According to stories last Friday in the Washington Post and Wall Street Journal, the NSA’s phone call data program seems to be less comprehensive than previously thought—the agency is apparently collecting data on only about 20-30% of calls, and mostly from landlines.
I’m quoted in the Post story saying that this “calls into question whether the rationale offered for the program is consistent with the way the program has been operating.” Advocates of the program tend to claim that it is necessary to “get the whole haystack” in order for the kind of chaining analysis done with this data to be effective. If the NSA has only about 25% of the full dataset—and if that is mostly from domestic landlines, which one would expect to be the type least used by the terrorists who are the targets of this program—one wonders how effective the program can be.
So what is going on? A few theories come to mind.
Theory A: Not under this program: One theory is that the NSA is actually getting a lot of domestic phone call data from another source, so this is another one of the “not under this program” evasions. This would mean the NSA is getting domestic phone call data via some method other than a Section 215 court order. For example, Marcy Wheeler argues that the data is coming from a foreign partner agency.
The argument against this theory is that it assumes the NSA is still willing to deceive the public and policymakers with the “not under this program” maneuver. The price to the agency’s credibility of getting caught in such a trick at this late date would seem to be fairly high.
Theory B: Can’t get court orders: A second theory is that the agency is somehow unable to get orders from the FISA Court to enable collection from the largest wireless and VoIP carriers. This seems inconsistent with what we know about the FISA Court’s rulings on the phone call data program.
Theory C: Low priority: A third theory is that the program is not very important to the NSA because the cost of operating it has long outweighed the intelligence benefits. If this is correct, the real question before us is why the agency has fought so hard to defend a program that has little value. And the likely answer is that this is reflects political tactics, either to defend the flanks of other programs, or to make an eventual shutdown of the program seem like a bigger concession than it really is.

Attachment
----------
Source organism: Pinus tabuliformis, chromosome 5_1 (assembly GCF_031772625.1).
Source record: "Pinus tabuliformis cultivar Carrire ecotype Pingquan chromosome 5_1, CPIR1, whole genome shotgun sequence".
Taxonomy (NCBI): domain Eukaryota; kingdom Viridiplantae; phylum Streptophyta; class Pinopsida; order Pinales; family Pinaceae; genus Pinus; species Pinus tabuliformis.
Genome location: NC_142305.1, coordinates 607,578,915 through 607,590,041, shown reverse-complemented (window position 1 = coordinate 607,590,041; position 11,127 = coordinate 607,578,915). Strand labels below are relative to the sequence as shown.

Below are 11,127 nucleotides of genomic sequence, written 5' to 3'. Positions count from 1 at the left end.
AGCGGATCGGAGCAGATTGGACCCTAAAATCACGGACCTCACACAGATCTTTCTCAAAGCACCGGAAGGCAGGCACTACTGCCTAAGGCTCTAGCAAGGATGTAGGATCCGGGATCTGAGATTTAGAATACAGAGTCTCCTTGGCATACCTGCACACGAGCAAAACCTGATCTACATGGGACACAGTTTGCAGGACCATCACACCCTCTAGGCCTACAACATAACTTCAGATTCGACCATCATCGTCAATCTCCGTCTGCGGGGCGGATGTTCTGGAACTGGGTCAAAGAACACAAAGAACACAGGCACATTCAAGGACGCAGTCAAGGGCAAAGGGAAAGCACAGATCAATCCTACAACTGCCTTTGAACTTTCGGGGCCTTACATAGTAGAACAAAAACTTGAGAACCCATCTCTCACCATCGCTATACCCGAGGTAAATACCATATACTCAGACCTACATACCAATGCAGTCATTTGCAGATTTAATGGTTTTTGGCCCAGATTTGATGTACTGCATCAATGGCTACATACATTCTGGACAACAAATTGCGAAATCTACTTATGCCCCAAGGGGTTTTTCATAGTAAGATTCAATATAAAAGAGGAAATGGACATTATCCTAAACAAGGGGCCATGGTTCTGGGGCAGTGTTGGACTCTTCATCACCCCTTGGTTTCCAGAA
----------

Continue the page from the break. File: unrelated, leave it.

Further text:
Theory D: Technical debt: Another theory is that the lack of collection is driven by limits in the program’s underlying technology. The Post article advances this theory, with sources saying that the agency was struggling to prepare the system to receive the vast quantities of data that would come with an expansion to near-100% coverage. What is odd about this is that the quantities of data involved would not be challenging for today’s technology to handle; nor are the format-compatibility issues mentioned in the Post article very challenging.
Why might straightforward technical issues be holding up the program? One reason is that the program might be mired in technical debt.
For those not familiar with the concept, technical debt is a concept from software engineering. If your project has an engineering problem to address, the “right” response is to understand the underlying cause and address it in a careful (yet cost-aware) fashion. Alternatively, you can slap on a quick and dirty “band-aid” solution that makes the problem go away in the short run but leaves the system more fragile and bug-prone. If you opt for the band-aid approach, you are taking on technical debt. Until you pay back the principal by addressing the underlying engineering problem, you will have to keep paying interest on the debt by devoting engineering effort to coping with extra crashes and bugs.
Although prudent managers take on technical debt at times, there is also a trap—as with financial debt—in which the burden of interest payments makes it more difficult to dig yourself out of debt, and your engineering staff spends all their time “putting out fires” rather than improving the product. Worst case, you can’t keep up with interest payments and can only pay the bills (i.e. keep the system alive) by taking on further debt. Then you slide into technical insolvency, where the system never really works right.
Government systems seem to be at higher risk of technical debt or insolvency, for reasons that would require another post to unpack.
So Theory D is that the technology that receives domestic phone call data at the NSA has technical debt problems, and therefore is very difficult to upgrade. This is consistent with what we know about the system’s problems with enforcing compliance rules, and with the picture painted in the recent stories about a system that once handled nearly 100% of domestic calls sliding into a state of handling only about 25%.
If this theory is correct, one has to wonder how common technical debt is in NSA systems, and what this means for policy.